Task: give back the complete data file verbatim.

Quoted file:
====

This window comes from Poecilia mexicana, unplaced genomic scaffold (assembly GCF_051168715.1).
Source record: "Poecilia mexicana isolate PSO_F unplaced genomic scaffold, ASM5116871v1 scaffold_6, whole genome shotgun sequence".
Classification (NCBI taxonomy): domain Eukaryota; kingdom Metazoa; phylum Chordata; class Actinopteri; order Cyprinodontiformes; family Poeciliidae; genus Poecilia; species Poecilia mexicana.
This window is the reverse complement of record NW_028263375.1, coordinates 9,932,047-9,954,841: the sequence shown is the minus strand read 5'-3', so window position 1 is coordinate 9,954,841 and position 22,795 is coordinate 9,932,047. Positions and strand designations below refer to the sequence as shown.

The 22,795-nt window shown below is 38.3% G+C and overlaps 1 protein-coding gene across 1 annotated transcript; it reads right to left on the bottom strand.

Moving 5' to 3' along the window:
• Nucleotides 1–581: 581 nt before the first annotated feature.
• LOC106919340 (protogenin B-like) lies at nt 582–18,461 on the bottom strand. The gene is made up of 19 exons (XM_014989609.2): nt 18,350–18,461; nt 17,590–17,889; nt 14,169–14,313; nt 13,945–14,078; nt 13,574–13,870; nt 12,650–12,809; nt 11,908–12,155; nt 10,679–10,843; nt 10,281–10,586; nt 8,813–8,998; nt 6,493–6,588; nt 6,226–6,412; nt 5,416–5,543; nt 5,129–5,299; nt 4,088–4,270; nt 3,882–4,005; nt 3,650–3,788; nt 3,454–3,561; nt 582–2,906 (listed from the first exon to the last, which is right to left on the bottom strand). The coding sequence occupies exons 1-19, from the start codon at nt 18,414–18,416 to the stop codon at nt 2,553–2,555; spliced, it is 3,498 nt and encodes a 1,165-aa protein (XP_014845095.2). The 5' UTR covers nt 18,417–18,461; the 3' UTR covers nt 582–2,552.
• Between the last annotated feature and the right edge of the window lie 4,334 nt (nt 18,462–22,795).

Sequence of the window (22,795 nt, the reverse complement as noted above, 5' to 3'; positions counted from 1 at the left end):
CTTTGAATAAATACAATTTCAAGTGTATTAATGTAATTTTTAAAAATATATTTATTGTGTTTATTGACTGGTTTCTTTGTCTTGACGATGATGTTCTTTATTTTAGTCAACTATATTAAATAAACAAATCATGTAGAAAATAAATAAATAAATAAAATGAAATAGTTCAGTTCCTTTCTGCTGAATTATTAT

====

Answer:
This window comes from Poecilia mexicana, unplaced genomic scaffold (assembly GCF_051168715.1).
Source record: "Poecilia mexicana isolate PSO_F unplaced genomic scaffold, ASM5116871v1 scaffold_6, whole genome shotgun sequence".
Classification (NCBI taxonomy): domain Eukaryota; kingdom Metazoa; phylum Chordata; class Actinopteri; order Cyprinodontiformes; family Poeciliidae; genus Poecilia; species Poecilia mexicana.
This window is the reverse complement of record NW_028263375.1, coordinates 9,932,047-9,954,841: the sequence shown is the minus strand read 5'-3', so window position 1 is coordinate 9,954,841 and position 22,795 is coordinate 9,932,047. Positions and strand designations below refer to the sequence as shown.

The 22,795-nt window shown below is 38.3% G+C and overlaps 1 protein-coding gene across 1 annotated transcript; it reads right to left on the bottom strand.

Moving 5' to 3' along the window:
• Nucleotides 1–581: 581 nt before the first annotated feature.
• LOC106919340 (protogenin B-like) lies at nt 582–18,461 on the bottom strand. The gene is made up of 19 exons (XM_014989609.2): nt 18,350–18,461; nt 17,590–17,889; nt 14,169–14,313; nt 13,945–14,078; nt 13,574–13,870; nt 12,650–12,809; nt 11,908–12,155; nt 10,679–10,843; nt 10,281–10,586; nt 8,813–8,998; nt 6,493–6,588; nt 6,226–6,412; nt 5,416–5,543; nt 5,129–5,299; nt 4,088–4,270; nt 3,882–4,005; nt 3,650–3,788; nt 3,454–3,561; nt 582–2,906 (listed from the first exon to the last, which is right to left on the bottom strand). The coding sequence occupies exons 1-19, from the start codon at nt 18,414–18,416 to the stop codon at nt 2,553–2,555; spliced, it is 3,498 nt and encodes a 1,165-aa protein (XP_014845095.2). The 5' UTR covers nt 18,417–18,461; the 3' UTR covers nt 582–2,552.
• Between the last annotated feature and the right edge of the window lie 4,334 nt (nt 18,462–22,795).

Sequence of the window (22,795 nt, the reverse complement as noted above, 5' to 3'; positions counted from 1 at the left end):
CTTTGAATAAATACAATTTCAAGTGTATTAATGTAATTTTTAAAAATATATTTATTGTGTTTATTGACTGGTTTCTTTGTCTTGACGATGATGTTCTTTATTTTAGTCAACTATATTAAATAAACAAATCATGTAGAAAATAAATAAATAAATAAAATGAAATAGTTCAGTTCCTTTCTGCTGAATTATTAT